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Easter [Apr. 9th, 2007|02:36 am]
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Easter was a good day, overall. We did our first Easter egg hunt for Olivia. :) Of course, with her being 2, we put the eggs in very conspicuous places, and had to point the eggs out to her, but it was still a blast watching her pick up the eggs. In some of them we put a few M&M's, and she'd want to open the eggs immediately, causing the candy to fall to the ground. LOL So we kept insisting she put them directly into a basket I was carrying, promising her we'd open them once we got back inside. She would bring several of the eggs to me, wanting me to open them, and I'd demand her to say "Please 闓闓 (kǎikǎi - open)", before I'd do it for her.

While we were laying down the eggs before that, though, my mom saw a baby bird in the grass. I guess it was a baby dove, I'm not sure. We thought we saw it's parents nearby, again, I'm not sure about that or where the nest was. It was alive and seemed to be OK, as much as it could be anyway, given that a wing was injured. I took it to the Humane Society down the road, knowing that with it being Easter Sunday there might not be anyone there. I knocked on the front door and no answer, so I went around to the far back, where they keep a medical clinic, and thankfully found someone. More than likely it will be sent to an emergency vet, and they had me sign a "statement of surrender", even though it's a wild animal. Hopefully the bird will be treated and sent back into the wild.

[User Picture]From: nebulosity
2007-04-09 06:05 pm (UTC)
It's nice to read about Olivia. :D Sounds like you guys had fun. Did you take pictures?
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From: krplt
2007-04-09 09:18 pm (UTC)

The baby bird...

Just so you know... they probably put that bird to sleep... most baby bird brought into any place will more than likely be put down... It's not like you found a bald eagle or any other type of endangered species... humane societies are so over crowded... they simple do not have time to rear a baby bird... in addition it is very difficult to do. Best thing to do when you find a baby bird is nothing at all... leave it where it's mom may come back to find it... taking it to a "humane" society is certain death... Just thought you'd like to know... in my quest to breed my parrotlets I did much reading on the culling of birds... Here are the various forms of bird euthanasia... here is what I found... some are fairly amusing...

The Following Methods Are Not Acceptable!!!!(AVMA Guidelines)

Air embolism (injecting air) - should be done only in anesthetized animals.

Blow to the head - Unacceptable for most species.

Burning - Chemical or thermal burning is not an acceptable method of euthanasia.

Chloral hydrate - Unacceptable in dogs, cats, and small mammals.

Chloroform - chloroform is extremely hazardous to personnel.

Cyanide - Cyanide poses an extreme danger to personnel

Decompression - Decompression is unacceptable for euthanasia

Drowning - Drowning is not a means of euthanasia and is inhumane.

Exsanguination (to drain of blood) - Because of the anxiety should be done only in sedated, stunned, or anesthetized animals.

Household Products and solvents - Need I say more?

Rapid freezing - Rapid freezing as a sole means of euthanasia is not humane.

Strychnine - Strychnine causes violent convulsions and painful muscle contractions.

Stunning - Stunning may render an animal unconscious, but it is not a method of euthanasia (except for neonatal animals with thin craniums). If used, it must be immediately followed by a method that ensures death.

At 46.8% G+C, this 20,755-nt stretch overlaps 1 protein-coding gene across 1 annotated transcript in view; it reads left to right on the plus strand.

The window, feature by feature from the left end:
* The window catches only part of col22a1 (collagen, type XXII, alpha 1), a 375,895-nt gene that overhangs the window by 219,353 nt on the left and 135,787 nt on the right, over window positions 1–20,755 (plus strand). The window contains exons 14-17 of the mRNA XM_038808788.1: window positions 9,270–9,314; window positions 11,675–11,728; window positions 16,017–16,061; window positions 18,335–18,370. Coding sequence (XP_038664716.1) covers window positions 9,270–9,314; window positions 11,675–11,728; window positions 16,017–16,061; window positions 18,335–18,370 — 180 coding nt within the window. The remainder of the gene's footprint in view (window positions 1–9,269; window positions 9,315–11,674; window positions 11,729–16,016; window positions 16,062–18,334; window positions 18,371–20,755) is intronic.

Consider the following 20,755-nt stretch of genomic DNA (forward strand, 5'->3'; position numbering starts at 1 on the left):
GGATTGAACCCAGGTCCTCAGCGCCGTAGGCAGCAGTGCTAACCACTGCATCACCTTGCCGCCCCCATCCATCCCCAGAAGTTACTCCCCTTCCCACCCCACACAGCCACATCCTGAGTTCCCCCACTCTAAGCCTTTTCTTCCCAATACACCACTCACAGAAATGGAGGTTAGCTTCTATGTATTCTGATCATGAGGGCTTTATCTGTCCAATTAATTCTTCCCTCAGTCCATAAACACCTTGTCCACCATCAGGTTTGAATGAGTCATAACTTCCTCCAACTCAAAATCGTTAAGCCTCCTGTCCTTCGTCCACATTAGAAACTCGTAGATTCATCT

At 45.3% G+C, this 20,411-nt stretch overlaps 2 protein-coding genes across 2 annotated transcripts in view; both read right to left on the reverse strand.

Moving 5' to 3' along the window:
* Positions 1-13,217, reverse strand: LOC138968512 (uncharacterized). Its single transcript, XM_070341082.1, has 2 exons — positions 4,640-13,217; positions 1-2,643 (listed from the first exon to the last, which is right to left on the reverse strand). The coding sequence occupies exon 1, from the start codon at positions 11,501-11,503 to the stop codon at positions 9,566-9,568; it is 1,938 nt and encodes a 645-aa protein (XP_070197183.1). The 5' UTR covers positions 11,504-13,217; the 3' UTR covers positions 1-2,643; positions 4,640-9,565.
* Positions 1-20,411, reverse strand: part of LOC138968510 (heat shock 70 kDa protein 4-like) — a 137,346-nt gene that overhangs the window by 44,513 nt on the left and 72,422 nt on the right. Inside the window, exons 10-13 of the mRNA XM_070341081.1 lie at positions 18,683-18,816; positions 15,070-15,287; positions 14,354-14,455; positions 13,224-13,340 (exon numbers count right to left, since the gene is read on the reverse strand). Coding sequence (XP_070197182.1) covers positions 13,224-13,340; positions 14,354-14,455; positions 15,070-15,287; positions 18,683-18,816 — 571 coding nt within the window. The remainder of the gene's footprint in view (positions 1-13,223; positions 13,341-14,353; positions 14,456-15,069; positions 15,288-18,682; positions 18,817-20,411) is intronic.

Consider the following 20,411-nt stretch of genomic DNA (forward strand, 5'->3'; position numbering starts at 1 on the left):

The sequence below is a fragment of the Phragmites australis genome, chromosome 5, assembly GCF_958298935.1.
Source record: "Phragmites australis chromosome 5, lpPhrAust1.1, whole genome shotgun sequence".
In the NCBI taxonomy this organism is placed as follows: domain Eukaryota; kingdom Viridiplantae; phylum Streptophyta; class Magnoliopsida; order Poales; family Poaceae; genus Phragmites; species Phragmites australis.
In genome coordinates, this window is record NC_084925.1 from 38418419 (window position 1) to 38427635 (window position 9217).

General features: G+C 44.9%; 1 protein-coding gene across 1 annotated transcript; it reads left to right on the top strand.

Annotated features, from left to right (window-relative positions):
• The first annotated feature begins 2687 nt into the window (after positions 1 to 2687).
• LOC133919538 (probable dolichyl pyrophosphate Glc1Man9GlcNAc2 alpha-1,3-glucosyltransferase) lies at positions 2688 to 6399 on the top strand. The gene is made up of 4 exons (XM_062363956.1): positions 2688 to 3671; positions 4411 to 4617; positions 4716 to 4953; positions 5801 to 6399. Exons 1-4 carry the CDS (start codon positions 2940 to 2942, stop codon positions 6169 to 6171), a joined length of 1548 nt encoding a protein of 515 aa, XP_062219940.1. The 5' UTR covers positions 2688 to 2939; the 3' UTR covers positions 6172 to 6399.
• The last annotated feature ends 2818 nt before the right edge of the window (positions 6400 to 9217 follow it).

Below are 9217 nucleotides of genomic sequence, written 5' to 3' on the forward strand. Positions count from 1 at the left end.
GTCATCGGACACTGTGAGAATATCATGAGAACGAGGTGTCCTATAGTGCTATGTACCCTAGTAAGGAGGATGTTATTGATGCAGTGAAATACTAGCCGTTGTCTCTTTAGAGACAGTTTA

Recommended Methods (AVMA Guidelines)

Carbon Dioxide - Carbon dioxide is recommended by most animal rights activist groups and used by human societies around the world. CO2 is inexpensive but you have to make or buy a Euthanasia Chamber and have a way to fill the chamber with the gas. Other advantages: The rapid depressant, analgesic, and anesthetic effects of CO2 are well established. Carbon dioxide is readily available and can be purchased in compressed gas cylinders. Carbon dioxide is inexpensive, nonflammable, nonexplosive, and poses minimal hazard to personnel when used with properly designed equipment. This gas causes very little distress to the birds. A CO2 concentration of 60% to 70% with a 5-minute exposure time appears to be optimal. This method is recommended provided that the gas comes from a pressurized cylinder and not a chemical reaction or internal combustion engine exhaust.

Carbon Monoxide - Same as carbon dioxide only much more dangerous for the user. This gas is colorless and odorless and builds up in your system binding to hemoglobin and replacing oxygen in your blood. You can poison yourself as well as the birds if you don't have a proper setup. Use only with the proper setup and then with extreme caution.

Inhalent Anesthetics - Highly effective providing you dose correctly. Recommendations — In order of preference, halothane, enflurane, isoflurane, sevoflurane, methoxyflurane, and desflurane, with or without nitrous oxide. I have not found any of these compounds for sale without regulations. They may be difficult to obtain and can be rather expensive.

Nitrogen or Argon - These two inert gasses are relatively safe to use (non toxic in low concentrations). Using either of these two gasses can be stressful to the birds unless the chamber is filled quickly and has less than 2% oxygen. Birds should be sedated first. Although N2 and Ar are effective, other methods of euthanasia are preferable.

Gunshot - Dangerous but effective. Should have a consistent technique.

Decapitation - Quick but messy.

Barbituates - Intravenous injection is necessary for best results and requires trained personnel.

In conclusion, the best way to euthanize is to use Carbon Dioxide and a chamber.
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